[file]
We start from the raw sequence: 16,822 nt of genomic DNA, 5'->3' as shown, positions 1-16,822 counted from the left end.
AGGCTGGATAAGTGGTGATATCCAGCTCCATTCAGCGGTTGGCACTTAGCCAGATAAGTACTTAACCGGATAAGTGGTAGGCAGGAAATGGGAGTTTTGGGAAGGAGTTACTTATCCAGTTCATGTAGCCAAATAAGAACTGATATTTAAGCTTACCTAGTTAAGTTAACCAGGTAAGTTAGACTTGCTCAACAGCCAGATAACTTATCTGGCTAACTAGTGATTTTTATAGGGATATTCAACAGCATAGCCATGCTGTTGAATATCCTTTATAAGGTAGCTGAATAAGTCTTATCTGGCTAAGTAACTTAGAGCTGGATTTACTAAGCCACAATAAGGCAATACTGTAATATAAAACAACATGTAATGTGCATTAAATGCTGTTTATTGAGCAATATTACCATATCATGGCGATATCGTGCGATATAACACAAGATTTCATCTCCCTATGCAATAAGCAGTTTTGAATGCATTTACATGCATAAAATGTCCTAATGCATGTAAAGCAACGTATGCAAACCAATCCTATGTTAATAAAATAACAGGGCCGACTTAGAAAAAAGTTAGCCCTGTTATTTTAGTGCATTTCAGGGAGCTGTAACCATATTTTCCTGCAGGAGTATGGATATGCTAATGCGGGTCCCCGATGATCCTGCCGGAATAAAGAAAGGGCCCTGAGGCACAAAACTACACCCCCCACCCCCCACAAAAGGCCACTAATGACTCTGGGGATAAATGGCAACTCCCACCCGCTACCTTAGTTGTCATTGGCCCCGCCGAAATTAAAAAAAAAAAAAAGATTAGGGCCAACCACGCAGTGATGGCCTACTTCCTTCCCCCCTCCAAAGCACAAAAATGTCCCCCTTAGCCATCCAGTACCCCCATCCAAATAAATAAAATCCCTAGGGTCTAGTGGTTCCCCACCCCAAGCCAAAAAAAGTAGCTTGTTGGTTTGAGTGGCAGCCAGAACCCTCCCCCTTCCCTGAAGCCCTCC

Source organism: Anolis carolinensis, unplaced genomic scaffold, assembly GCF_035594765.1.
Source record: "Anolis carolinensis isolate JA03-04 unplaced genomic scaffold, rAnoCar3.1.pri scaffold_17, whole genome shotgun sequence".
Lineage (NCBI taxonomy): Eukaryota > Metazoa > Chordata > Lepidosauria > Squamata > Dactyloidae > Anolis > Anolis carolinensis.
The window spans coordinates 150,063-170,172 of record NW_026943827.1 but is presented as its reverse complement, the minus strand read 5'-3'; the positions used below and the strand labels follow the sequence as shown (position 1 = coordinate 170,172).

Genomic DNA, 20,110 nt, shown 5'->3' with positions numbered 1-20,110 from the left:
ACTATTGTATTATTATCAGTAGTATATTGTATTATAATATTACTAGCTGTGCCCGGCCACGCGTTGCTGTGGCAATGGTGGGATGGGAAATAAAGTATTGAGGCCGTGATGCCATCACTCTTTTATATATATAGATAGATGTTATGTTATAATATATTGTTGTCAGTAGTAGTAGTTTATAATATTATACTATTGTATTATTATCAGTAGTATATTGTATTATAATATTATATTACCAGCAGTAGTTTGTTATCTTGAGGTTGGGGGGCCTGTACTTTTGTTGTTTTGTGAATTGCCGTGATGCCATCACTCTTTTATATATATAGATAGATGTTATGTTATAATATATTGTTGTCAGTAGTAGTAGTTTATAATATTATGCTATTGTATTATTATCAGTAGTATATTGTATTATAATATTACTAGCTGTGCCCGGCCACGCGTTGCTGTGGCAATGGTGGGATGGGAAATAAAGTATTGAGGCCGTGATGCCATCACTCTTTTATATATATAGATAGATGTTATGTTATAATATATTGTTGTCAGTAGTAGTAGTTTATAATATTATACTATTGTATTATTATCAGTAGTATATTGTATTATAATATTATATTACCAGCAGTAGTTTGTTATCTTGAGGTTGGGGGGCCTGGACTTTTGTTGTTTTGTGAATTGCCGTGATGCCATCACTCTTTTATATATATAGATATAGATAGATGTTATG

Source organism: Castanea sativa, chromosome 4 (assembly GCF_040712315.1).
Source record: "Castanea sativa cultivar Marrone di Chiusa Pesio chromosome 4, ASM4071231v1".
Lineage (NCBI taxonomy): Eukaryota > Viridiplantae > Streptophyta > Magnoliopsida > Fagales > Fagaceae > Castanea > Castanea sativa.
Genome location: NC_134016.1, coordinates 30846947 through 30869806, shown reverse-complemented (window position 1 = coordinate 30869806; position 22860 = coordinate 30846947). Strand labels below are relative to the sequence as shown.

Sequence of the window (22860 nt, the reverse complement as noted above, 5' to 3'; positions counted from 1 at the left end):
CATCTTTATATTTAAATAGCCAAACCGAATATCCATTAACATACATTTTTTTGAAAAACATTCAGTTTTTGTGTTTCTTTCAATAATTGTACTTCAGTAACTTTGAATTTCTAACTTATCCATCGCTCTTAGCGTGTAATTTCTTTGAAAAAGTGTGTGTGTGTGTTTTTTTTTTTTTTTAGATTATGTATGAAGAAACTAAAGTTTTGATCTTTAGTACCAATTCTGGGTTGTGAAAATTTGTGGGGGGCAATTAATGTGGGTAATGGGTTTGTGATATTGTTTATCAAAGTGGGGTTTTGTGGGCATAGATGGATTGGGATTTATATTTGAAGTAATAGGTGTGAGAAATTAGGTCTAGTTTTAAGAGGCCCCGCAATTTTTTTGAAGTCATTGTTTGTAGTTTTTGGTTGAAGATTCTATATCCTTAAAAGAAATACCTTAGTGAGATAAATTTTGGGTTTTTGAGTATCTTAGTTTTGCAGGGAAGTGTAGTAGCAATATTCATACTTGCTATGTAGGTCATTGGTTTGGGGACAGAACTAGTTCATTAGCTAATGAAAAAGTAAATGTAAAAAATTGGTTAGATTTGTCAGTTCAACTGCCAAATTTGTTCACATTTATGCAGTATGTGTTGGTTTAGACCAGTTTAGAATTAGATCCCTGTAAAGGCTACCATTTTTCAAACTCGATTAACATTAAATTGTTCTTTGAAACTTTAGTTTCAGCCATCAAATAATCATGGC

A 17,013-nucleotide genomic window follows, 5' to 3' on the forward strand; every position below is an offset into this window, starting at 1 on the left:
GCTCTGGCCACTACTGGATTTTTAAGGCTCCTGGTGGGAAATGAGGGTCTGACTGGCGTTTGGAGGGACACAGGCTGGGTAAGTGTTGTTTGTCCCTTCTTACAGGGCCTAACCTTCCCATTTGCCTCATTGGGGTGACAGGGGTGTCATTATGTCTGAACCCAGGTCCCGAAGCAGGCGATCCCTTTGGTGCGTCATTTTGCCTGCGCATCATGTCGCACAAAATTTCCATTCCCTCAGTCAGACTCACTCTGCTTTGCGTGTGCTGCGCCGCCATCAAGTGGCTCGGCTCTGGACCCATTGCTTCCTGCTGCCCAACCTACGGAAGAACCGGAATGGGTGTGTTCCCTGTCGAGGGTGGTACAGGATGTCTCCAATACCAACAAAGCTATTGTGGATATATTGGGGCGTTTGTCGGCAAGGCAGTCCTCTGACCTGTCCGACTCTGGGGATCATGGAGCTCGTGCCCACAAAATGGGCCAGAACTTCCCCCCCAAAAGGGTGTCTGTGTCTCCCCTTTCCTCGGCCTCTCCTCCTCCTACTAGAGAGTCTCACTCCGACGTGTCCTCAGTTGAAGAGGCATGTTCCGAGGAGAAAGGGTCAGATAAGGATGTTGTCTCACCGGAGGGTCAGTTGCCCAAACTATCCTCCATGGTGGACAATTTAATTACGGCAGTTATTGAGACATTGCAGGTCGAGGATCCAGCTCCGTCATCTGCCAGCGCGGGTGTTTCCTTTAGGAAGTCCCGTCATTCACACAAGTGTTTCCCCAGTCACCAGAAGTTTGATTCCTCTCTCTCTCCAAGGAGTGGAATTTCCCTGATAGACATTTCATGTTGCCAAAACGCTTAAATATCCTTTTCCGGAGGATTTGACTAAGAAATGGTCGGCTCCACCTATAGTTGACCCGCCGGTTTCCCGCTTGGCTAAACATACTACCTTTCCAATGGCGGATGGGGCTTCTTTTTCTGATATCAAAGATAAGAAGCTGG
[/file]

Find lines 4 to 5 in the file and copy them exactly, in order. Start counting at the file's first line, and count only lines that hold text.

Source record: "Anolis carolinensis isolate JA03-04 unplaced genomic scaffold, rAnoCar3.1.pri scaffold_17, whole genome shotgun sequence".
Lineage (NCBI taxonomy): Eukaryota > Metazoa > Chordata > Lepidosauria > Squamata > Dactyloidae > Anolis > Anolis carolinensis.